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guises

guises Sentence Examples

  • Irritated by his opposition, the Guises compelled him to leave the court, and he died on the 2nd of December of the same year.

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  • By habit a Catholic, but above all things fond of power, she was determined to prevent the Protestants from getting the upper hand, and almost equally resolved not to allow them to be utterly crushed, in order to use them as a counterpoise to the Guises.

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  • enabled Catherine de' Medici, the queen mother, to assert herself against the Guises, and become the regent of her ten-year-old son Charles IX.

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  • He was well known to and favoured by both Catherine de' Medici and the Guises, and was very soon released.

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  • He was simply Faust's "other self," appearing in various guises - as a bear, as a little bald man, as a monk, as an invisible presence ringing a bell - but always recognizable as the same "familiar."

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  • France was helpless, the tumult of Ambroise alarmed the Guises for their own lives and power, and the regent, long in bad health, was dying in Edinburgh castle.

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  • It was a consummation too ideal for that early date; and next year the regent, whose daughter was now queen of France and there mixed up with the persecuting policy of the Guises, forbade the reformed preaching in Scotland.

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  • Fortunately for Elizabeth, Francis died in 1560, and the French government passed into the hands of Catherine de Medici, who had no cause to love her daughter-in-law and the Guises.

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  • shone but with a reflected lightin his private life eflected from his old mistress, Diane de Poitiers, and in his political action reflected from the views of Mont morency or the Guises.

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  • Henry II.s resumption of war, without provocation and without allies, was a grave error; but more characterless than ever, the king was urged to it by the Guises, whose ffe~aV Ii.

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  • The Guises, strengthened by the failure of the conspiracy of Amboise, which had been aimed at them, abused the advantage due to their victory.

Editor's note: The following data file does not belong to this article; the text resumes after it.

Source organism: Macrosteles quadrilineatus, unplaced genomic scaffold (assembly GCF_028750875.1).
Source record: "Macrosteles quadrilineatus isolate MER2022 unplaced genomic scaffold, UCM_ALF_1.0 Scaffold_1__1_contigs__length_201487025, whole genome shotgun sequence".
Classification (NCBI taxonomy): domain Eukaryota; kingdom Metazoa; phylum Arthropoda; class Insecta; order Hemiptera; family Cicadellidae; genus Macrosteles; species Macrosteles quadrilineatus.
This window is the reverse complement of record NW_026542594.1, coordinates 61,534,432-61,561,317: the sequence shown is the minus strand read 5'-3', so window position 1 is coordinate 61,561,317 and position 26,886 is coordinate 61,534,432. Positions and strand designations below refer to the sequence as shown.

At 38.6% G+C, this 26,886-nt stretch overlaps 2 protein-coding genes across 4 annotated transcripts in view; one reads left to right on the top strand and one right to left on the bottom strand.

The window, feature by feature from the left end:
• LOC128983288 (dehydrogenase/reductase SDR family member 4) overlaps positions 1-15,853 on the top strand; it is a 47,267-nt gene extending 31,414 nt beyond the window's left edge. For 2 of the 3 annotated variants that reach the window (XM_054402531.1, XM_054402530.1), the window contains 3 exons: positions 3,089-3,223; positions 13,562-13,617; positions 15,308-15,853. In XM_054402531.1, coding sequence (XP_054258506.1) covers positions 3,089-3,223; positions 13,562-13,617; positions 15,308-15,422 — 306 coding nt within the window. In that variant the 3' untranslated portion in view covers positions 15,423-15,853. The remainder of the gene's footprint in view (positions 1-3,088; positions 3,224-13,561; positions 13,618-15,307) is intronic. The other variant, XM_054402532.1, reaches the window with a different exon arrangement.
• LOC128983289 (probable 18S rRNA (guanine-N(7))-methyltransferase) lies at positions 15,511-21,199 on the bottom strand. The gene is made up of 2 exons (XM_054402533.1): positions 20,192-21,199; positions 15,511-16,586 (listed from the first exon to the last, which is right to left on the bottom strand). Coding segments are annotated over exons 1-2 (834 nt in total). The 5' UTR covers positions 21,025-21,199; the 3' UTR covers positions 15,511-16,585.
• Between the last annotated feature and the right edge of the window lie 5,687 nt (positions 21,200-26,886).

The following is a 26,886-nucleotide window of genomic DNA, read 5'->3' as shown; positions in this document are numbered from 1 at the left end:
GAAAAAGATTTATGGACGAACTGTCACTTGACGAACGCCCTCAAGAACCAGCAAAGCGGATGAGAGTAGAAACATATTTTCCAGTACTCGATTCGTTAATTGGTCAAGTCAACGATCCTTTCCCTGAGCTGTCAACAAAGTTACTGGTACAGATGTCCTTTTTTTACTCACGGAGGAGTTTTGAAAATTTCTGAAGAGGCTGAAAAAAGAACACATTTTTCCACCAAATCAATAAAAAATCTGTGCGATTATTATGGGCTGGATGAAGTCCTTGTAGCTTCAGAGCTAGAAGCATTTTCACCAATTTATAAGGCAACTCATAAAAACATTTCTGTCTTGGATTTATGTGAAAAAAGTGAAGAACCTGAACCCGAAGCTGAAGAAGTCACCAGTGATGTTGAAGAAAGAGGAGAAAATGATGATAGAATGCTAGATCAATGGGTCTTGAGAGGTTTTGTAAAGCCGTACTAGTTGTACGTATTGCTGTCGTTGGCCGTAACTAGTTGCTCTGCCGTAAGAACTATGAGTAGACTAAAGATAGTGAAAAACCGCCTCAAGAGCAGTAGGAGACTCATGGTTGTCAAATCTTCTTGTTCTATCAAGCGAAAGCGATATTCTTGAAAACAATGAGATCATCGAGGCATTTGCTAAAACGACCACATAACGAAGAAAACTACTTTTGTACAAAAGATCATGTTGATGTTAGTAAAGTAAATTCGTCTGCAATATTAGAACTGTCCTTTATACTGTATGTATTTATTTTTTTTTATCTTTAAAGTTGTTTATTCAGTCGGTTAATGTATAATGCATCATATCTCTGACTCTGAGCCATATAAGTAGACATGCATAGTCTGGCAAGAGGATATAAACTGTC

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  • After three years the Guises reopened hostilities against Coligny, whom they accused of having plotted the murder of their chief; while the Catholics, egged on by the Spaniards, rose against the Protestants, who had been made uneasy by an interview between Catherine and her daughter Elizabeth, wife of Philip II.

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  • A third party was once more formed, composed of moderates from the two camps, and it was recruited quite as much by jealousy of the Guises and by ambition as by horror at the massacres.

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  • and the Protestantism of Henry of Navarre, this party talked of re-establishing the authority of the king; but in reality it inclined more to the Guises, martyrs in the good cause, who were supported by Philip II.

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  • on the one handnow master of Portugal and delivered from William of Orange, involved in strife with the English Protestants, and desirous of avenging the injuries inflicted upon him by the Valois in the Netherlandsand the Guises on the other hand, whose cousin Mary Stuart was a prisoner of Queen Elizabeth, there was a common interest in supporting one another and pressing things forward.

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  • the follies of the League and to further the ambitions of the rebellious Guises?

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  • The Montmorencys, the DEpernons, the Birons, the Guises, were accustomed to consider their offices as hereditary property.

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  • Throughout its existence, the Writers ' Guild of Great Britain has opposed censorship in all its guises.

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  • You have been warned: rustic charms come in many guises!

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  • The Soldier's Tale is a morality fable in which the Devil appears in different guises.

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  • But when dealing with the sailing fraternity in all its various guises, this is not as simple as it sounds.

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  • glimpsed so fleetingly and in so many guises that it has become ourselves.

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  • Lord Mongo prowls mad angry in a quarry, adopting various guises and railing his gob against a gyrating void.

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  • The security issue has many guises No one wants to know that the external security threat is just getting worse.

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  • Yet, I go on stage in various guises with the sole intent of creating a mood of goodwill with me at its center.